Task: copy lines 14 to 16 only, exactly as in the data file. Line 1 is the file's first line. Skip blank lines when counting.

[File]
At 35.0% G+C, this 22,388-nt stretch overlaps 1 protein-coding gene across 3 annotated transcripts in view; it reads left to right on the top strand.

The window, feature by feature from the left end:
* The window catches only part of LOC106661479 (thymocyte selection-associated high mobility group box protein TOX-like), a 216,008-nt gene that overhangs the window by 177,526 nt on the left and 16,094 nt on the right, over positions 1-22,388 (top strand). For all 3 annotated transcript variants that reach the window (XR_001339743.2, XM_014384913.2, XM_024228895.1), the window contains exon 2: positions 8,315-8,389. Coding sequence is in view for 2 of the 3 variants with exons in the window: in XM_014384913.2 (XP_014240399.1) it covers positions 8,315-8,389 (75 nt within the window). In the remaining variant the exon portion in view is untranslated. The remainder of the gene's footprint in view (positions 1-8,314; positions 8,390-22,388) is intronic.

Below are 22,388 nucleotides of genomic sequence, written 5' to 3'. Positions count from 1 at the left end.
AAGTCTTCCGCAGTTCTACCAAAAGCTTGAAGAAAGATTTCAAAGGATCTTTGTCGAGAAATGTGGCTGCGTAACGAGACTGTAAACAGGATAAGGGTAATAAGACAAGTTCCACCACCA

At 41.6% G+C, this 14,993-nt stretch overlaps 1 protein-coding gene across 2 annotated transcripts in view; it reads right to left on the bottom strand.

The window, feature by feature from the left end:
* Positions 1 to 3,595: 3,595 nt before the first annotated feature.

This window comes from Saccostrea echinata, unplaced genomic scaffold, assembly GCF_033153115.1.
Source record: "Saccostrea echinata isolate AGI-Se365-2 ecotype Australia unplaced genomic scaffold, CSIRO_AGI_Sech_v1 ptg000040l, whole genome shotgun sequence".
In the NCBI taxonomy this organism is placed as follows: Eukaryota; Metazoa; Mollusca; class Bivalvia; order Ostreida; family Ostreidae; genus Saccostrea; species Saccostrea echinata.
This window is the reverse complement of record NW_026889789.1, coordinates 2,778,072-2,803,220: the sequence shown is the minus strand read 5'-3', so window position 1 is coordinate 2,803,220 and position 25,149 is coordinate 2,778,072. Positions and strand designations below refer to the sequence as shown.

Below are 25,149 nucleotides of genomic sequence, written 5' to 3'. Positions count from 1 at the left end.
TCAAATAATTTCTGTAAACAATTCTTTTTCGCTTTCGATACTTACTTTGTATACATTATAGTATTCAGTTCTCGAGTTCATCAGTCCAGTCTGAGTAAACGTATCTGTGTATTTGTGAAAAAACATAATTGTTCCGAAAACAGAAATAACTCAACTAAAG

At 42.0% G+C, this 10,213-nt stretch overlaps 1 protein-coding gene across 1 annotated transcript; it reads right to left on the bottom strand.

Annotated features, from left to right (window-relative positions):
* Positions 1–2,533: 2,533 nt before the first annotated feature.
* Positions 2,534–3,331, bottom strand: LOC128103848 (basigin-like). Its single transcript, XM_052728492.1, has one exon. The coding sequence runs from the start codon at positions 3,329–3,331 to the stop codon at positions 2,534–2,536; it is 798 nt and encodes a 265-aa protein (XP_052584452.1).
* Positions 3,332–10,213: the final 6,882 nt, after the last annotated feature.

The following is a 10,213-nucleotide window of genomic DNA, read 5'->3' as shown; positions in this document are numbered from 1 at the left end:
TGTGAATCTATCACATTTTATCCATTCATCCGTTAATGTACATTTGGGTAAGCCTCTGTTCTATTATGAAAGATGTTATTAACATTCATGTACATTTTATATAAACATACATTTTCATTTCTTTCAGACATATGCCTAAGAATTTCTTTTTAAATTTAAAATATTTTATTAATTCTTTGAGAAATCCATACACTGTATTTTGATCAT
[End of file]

TCAAATAATTTCTGTAAACAATTCTTTTTCGCTTTCGATACTTACTTTGTATACATTATAGTATTCAGTTCTCGAGTTCATCAGTCCAGTCTGAGTAAACGTATCTGTGTATTTGTGAAAAAACATAATTGTTCCGAAAACAGAAATAACTCAACTAAAG

At 42.0% G+C, this 10,213-nt stretch overlaps 1 protein-coding gene across 1 annotated transcript; it reads right to left on the bottom strand.

Annotated features, from left to right (window-relative positions):